Have you ever wondered what would've transpired had Daniel Johnston never received help, but rather had stuck with The Butthole Surfers? Me neither. That said, I'm willing to bet that it's nothing like The Savage Young Taterbug, en yet it's still the closest measurement I can offer. I don't know if I've ever heard something quite akin to Mr. Charles Free (If that is even his name, he seems to go by many). Like a jam circle gathering out in the parched desert after hearing of the Tate murders, The Savage Young Taterbug gives forth vibes of both freewheeling hippydom and the destruction of those once great times.

To pin down the music is enough to drive one mad. There's certainly some shoegaze-esq elements to the sound, but mapped down a far more lo-fi path than most chose to tread. Elements of drone and even Americana creep in to the swirling compositions. Each ten minute track tentatively treads through a thousand different genres before landing, foggy as it is, in the listeners lap. The vocals are occasionally ethereal whispers, crooning just beyond comprehension, occasionally emotive rasps still just beyond comprehension.

I really don't know how to best sum this up, all that is left in my mind after a few thorough listens is that Mr. Free has crossed the line twixt lunatic and genius, but I'll be damned if I know in which direction.

Where is This - Digital Fire

Artist Where is This
Year 2011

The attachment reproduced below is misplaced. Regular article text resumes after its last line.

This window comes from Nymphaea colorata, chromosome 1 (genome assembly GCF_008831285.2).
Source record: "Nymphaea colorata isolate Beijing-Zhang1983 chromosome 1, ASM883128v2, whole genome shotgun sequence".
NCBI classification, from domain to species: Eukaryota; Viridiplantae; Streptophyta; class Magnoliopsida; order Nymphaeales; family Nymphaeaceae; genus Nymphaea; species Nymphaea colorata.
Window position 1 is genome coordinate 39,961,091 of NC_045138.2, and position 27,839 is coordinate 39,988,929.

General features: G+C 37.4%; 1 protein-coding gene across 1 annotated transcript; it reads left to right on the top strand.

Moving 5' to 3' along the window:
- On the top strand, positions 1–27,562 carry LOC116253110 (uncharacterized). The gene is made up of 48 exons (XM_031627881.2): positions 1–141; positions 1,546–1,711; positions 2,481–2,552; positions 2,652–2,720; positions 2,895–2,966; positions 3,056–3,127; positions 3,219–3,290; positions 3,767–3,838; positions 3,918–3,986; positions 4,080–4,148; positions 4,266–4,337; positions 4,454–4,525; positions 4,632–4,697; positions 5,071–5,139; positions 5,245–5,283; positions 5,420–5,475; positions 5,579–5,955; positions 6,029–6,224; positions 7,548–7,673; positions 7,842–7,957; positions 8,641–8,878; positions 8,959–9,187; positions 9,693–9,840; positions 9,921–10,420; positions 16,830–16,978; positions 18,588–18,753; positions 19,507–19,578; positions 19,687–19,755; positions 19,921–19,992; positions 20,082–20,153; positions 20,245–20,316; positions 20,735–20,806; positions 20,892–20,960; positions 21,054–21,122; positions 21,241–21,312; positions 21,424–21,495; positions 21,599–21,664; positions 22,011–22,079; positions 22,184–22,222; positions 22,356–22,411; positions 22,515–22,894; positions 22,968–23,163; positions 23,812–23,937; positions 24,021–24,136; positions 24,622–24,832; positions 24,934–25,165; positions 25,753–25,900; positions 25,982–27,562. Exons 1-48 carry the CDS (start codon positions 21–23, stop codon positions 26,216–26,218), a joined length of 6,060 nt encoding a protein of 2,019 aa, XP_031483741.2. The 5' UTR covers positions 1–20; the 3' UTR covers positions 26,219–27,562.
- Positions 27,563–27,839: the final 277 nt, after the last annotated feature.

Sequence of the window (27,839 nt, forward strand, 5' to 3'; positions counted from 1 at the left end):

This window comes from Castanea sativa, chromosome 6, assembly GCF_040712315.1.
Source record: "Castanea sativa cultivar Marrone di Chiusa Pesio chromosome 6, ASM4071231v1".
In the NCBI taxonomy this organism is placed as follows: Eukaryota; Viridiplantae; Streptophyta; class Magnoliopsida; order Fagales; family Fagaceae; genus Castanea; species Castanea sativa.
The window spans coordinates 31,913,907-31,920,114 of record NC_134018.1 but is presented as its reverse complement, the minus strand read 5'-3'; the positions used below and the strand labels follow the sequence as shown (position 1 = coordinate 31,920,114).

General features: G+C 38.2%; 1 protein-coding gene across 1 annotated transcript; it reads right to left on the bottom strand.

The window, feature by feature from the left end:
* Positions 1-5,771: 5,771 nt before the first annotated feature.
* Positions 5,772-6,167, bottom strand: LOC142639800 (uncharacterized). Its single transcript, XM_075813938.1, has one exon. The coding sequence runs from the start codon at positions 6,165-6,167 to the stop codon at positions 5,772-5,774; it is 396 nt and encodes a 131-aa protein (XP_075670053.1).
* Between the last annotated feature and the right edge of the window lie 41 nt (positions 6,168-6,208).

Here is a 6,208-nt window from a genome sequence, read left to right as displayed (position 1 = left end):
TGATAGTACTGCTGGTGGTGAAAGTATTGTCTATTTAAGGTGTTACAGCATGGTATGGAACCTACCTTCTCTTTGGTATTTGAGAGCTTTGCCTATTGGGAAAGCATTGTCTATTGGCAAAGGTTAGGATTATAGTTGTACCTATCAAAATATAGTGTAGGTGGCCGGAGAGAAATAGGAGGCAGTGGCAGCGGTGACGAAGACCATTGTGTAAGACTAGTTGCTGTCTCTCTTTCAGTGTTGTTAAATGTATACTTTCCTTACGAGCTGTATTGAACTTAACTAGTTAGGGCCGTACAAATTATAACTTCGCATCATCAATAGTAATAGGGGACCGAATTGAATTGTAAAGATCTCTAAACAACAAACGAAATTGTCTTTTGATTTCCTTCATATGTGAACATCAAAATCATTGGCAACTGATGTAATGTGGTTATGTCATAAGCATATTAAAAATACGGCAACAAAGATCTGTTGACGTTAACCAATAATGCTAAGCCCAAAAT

Label Kovorox Sound
Genre(s) Harsh Noise/Industrial

Coming at us from Lea Cumming's label, Kovorox Sound, is a full lengh by Ireland's first son of creepy crawly noise, Where is This. A mixture of digital and analogue sources are deployed to forge the sonic whirlpool served up. Across 35 minutes and 8 tracks a distinct atmosphere is created (Which is no suprise for WiT). This time around, however, there is also a much harsher edge than has reared it's head before.

Tracks such as Big Black Sex Cop are more direct and closer to some of the early originators of the genre than previous WiT work. That by no means replaces the more atmospheric style that I, for one, am so enamoured with. The harsher elements act as an excellent counterpoint to the more atmosphere heavy elements. That's not to say that this is a fantastic release, for certain there are a few areas that don't quite work for me, the third track - Your Pop Career's Gone Down in Flames - feels as if there is a tad too much dead space serving no purpose and causes the track to stumble in its flow.

This release manages to serve up the two sides of the Where is This coin, from the harsh electronic assaults to the calm, almost relaxing soundscapes (Obsolete Robots...) with just the hint of psychedelia creeping in (Phobot). If I were to have one main issue with the release it'd be down to the packaging. I fail to understand the gulf in presentation for some Kovorox releases. Here we have a simple cd-r with the Cat # written on and a two panel cardboard cover in a slipcase. Some other Kovorox releases are treated to on-disc printing/disc labels and given the half DVD case treatment. For all it's a DIY label this just feels sort of, I dunno, lacking?

Wednesday, 1 June 2011

Where is This - Narcissus at the Gym

Artist Where is This
Year 2011
Label Bored Bear Recordings
Genre(s) Harsh Noise/Industrial

Another release from Ireland's Mark Ward, under his Where is This moniker, Narcissus at the Gym serves up around thirty minutes of tense soundscapes and uneasy listening. Before starting on the actual musical content I just need some time to praise the presentation. Narcissus... is served up with a standard (Though beautifully drawn) J-card that sets the tone and deals with the themes of the release. This is alongside a short booklet with writings also surrounding the themes.